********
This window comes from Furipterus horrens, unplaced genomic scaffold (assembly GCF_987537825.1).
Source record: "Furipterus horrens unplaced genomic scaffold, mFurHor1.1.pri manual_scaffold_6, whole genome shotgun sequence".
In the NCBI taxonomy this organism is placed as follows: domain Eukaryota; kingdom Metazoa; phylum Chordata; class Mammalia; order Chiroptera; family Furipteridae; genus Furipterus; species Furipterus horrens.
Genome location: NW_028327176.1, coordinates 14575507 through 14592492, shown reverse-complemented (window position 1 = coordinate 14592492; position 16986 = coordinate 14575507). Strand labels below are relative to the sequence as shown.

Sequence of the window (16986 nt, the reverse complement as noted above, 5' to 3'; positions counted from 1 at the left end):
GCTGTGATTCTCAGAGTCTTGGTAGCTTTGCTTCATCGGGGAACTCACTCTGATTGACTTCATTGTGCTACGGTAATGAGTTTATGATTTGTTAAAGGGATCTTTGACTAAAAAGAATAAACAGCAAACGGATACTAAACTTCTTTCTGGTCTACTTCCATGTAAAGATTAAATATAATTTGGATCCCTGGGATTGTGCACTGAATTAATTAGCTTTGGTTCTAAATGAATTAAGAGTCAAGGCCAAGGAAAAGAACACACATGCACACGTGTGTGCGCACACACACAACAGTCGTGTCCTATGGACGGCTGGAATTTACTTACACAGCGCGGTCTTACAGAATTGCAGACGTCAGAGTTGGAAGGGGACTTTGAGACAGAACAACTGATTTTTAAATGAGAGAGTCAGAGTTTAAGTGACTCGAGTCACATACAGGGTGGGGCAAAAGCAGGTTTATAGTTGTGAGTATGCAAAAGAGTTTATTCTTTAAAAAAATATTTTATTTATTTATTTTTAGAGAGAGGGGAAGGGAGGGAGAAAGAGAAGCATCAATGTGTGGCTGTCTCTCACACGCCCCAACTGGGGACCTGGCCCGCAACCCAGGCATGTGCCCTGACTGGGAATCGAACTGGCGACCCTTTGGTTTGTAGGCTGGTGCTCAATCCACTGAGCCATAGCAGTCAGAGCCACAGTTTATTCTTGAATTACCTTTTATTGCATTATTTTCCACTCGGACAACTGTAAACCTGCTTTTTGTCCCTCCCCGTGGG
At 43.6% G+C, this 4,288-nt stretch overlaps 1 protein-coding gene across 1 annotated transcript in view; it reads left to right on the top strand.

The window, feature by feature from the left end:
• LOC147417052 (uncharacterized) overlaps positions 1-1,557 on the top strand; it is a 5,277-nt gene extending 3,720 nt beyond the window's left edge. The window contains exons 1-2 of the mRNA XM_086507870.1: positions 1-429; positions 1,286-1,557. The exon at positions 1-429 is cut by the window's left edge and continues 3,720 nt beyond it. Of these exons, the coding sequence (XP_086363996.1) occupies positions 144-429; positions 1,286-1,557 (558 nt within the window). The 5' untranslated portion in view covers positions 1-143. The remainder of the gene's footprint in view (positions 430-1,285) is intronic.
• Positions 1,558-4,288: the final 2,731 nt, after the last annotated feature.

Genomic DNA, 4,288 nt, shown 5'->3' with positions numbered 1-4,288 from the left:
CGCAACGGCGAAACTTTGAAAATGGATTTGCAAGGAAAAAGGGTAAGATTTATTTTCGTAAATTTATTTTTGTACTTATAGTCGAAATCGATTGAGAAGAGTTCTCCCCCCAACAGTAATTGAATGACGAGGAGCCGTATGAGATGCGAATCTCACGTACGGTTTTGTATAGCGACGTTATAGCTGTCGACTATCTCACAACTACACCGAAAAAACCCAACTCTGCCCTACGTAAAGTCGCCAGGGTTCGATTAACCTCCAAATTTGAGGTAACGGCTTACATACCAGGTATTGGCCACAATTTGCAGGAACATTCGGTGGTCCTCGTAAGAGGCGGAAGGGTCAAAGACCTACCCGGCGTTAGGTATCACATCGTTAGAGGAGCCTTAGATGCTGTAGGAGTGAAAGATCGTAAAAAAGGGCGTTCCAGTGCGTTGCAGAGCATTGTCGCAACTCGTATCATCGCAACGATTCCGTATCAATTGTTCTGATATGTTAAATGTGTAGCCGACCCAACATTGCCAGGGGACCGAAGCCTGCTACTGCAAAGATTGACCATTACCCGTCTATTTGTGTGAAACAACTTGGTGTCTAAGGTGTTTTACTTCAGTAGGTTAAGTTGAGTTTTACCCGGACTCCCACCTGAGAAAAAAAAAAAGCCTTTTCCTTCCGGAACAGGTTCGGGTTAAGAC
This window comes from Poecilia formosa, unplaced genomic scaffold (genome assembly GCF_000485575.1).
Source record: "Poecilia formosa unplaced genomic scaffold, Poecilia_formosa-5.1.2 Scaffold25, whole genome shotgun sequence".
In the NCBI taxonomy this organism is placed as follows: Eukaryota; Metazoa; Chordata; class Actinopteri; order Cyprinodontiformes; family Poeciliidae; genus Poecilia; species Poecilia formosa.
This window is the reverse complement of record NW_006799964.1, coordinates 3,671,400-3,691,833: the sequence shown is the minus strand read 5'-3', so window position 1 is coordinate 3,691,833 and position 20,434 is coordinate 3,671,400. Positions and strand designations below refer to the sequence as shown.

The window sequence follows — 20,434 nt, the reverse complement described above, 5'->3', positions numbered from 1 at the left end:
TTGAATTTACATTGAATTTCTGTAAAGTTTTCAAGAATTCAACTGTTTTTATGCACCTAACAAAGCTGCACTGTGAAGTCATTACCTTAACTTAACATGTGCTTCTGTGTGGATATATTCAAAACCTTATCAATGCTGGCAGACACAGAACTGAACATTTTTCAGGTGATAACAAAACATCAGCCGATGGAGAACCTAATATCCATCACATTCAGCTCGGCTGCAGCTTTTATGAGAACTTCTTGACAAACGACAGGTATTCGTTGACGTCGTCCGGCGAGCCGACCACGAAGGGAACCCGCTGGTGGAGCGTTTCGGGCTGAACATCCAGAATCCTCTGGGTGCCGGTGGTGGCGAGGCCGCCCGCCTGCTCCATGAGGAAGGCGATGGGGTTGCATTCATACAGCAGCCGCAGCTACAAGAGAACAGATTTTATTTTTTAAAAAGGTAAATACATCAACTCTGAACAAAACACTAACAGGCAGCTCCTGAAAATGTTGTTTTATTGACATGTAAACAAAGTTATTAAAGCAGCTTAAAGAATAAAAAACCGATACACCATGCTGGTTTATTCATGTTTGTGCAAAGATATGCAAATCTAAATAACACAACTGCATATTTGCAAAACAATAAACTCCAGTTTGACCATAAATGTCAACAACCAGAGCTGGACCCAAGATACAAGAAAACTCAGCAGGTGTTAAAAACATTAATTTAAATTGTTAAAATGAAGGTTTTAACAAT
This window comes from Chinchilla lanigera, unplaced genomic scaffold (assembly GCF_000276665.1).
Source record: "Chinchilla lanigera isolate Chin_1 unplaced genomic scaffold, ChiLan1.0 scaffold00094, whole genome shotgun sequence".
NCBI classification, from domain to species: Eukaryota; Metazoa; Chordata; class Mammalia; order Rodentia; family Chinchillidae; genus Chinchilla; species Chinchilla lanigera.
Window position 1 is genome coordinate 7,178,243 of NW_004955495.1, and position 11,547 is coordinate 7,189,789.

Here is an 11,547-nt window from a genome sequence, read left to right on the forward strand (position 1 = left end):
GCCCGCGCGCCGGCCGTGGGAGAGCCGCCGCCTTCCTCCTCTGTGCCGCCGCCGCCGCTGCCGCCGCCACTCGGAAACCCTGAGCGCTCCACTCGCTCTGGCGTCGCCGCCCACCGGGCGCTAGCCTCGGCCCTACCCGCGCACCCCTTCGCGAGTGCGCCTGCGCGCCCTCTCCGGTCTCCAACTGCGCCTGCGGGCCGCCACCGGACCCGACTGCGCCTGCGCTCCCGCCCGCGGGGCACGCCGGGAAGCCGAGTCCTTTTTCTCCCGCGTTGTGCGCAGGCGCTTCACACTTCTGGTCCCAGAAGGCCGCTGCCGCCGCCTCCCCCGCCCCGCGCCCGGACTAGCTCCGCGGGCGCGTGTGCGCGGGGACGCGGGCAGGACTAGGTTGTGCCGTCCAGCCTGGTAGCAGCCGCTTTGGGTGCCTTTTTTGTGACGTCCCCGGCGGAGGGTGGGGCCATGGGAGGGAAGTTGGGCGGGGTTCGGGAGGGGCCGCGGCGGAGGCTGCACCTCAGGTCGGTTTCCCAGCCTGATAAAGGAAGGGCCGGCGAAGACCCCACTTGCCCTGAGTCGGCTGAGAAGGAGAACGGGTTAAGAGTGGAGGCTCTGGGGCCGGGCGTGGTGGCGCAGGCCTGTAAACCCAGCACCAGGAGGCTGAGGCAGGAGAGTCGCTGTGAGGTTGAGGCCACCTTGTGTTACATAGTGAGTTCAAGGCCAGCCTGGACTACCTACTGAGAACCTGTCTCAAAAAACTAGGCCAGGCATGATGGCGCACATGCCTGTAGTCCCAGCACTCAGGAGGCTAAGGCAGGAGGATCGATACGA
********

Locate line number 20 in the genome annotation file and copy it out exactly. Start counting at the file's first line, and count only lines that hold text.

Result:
Source record: "Chinchilla lanigera isolate Chin_1 unplaced genomic scaffold, ChiLan1.0 scaffold00094, whole genome shotgun sequence".